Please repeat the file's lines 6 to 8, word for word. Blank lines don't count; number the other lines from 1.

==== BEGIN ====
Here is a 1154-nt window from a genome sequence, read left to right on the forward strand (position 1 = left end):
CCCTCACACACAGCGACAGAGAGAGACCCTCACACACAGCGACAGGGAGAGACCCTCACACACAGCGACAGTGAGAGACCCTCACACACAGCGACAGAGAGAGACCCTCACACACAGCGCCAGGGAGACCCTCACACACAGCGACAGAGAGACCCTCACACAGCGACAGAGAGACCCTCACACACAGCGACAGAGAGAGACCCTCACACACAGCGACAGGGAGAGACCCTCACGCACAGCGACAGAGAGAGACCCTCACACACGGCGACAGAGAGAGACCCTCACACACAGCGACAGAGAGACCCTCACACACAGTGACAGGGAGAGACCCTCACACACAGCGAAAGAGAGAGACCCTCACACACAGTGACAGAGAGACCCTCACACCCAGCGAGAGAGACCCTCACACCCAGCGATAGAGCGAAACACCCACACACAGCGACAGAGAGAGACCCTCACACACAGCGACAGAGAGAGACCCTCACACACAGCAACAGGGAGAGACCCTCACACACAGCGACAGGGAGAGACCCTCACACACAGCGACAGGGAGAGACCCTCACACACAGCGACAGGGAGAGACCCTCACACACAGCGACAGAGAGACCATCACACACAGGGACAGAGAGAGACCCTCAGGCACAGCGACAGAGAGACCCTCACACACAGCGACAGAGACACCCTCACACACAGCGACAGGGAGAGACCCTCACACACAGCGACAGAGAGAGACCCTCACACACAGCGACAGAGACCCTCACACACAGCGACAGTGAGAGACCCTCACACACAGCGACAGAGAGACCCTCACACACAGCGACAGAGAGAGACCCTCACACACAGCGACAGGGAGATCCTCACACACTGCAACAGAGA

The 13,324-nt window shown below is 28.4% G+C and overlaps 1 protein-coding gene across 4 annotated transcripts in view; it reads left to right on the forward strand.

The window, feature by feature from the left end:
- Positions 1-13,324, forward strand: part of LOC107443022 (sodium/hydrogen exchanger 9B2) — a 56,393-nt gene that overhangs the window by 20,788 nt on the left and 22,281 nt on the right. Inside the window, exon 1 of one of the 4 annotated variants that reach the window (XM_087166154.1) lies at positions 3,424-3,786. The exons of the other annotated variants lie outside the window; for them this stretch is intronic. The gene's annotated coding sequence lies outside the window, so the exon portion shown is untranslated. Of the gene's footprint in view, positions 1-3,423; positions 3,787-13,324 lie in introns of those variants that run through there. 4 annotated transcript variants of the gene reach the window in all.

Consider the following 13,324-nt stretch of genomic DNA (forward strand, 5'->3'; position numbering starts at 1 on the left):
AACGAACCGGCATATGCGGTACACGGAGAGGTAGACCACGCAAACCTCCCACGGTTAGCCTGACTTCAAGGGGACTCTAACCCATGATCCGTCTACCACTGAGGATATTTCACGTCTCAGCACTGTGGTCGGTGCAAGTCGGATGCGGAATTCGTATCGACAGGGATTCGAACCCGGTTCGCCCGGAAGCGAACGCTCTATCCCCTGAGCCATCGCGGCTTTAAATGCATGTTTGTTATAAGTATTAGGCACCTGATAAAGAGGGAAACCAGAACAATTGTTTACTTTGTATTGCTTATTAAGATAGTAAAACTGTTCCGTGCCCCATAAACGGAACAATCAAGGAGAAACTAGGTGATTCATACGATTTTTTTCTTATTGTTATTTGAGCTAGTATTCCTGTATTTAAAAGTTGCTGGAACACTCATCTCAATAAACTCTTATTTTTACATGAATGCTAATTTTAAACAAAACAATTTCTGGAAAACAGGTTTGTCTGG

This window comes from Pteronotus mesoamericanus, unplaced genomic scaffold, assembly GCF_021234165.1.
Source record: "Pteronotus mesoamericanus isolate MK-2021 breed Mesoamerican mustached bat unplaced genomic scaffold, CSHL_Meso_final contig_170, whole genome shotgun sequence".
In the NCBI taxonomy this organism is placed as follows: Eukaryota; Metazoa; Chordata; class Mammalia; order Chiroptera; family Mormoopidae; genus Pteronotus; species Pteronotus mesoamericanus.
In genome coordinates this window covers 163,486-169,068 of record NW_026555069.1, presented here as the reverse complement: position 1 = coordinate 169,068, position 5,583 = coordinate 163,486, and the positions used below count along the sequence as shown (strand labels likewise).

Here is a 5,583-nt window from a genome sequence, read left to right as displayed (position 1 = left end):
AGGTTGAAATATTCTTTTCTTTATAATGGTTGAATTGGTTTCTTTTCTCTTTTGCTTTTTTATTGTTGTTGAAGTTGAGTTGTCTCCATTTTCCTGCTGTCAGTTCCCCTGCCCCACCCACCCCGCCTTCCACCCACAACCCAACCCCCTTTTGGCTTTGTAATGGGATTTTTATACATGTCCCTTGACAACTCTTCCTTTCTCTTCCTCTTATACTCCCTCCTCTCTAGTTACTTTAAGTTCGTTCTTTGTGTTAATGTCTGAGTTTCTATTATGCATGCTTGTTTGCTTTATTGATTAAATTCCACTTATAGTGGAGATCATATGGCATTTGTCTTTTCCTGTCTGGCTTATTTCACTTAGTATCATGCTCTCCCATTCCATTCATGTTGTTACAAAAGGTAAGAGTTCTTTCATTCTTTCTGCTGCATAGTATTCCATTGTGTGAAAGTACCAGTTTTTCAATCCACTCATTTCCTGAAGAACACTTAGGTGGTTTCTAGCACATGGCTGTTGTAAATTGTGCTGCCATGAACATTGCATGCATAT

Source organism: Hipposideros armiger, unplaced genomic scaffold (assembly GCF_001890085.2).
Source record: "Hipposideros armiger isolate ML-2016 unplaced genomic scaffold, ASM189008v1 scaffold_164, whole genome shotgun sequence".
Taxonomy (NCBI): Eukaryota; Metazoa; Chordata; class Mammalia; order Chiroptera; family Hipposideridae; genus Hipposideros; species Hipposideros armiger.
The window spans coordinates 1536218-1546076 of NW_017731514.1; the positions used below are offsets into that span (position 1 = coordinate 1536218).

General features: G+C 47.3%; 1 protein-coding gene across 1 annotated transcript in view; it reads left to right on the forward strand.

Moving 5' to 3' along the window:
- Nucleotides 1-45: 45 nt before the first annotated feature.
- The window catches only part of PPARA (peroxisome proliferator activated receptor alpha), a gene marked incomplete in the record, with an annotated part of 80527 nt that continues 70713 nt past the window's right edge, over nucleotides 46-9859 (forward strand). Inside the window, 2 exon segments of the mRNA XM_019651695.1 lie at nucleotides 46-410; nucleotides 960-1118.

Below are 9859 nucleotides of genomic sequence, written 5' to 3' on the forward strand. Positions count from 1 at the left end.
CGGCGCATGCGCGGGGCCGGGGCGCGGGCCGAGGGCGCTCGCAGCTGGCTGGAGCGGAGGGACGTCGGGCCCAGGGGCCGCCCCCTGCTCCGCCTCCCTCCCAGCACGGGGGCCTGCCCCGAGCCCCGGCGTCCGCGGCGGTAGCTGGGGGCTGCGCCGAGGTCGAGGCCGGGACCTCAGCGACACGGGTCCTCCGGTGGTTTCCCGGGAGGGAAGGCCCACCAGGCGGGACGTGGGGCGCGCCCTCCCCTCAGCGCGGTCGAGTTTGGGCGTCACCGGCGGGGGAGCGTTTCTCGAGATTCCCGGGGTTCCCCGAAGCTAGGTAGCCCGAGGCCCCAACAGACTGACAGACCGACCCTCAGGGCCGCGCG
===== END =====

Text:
Consider the following 13,324-nt stretch of genomic DNA (forward strand, 5'->3'; position numbering starts at 1 on the left):
AACGAACCGGCATATGCGGTACACGGAGAGGTAGACCACGCAAACCTCCCACGGTTAGCCTGACTTCAAGGGGACTCTAACCCATGATCCGTCTACCACTGAGGATATTTCACGTCTCAGCACTGTGGTCGGTGCAAGTCGGATGCGGAATTCGTATCGACAGGGATTCGAACCCGGTTCGCCCGGAAGCGAACGCTCTATCCCCTGAGCCATCGCGGCTTTAAATGCATGTTTGTTATAAGTATTAGGCACCTGATAAAGAGGGAAACCAGAACAATTGTTTACTTTGTATTGCTTATTAAGATAGTAAAACTGTTCCGTGCCCCATAAACGGAACAATCAAGGAGAAACTAGGTGATTCATACGATTTTTTTCTTATTGTTATTTGAGCTAGTATTCCTGTATTTAAAAGTTGCTGGAACACTCATCTCAATAAACTCTTATTTTTACATGAATGCTAATTTTAAACAAAACAATTTCTGGAAAACAGGTTTGTCTGG

This window comes from Pteronotus mesoamericanus, unplaced genomic scaffold, assembly GCF_021234165.1.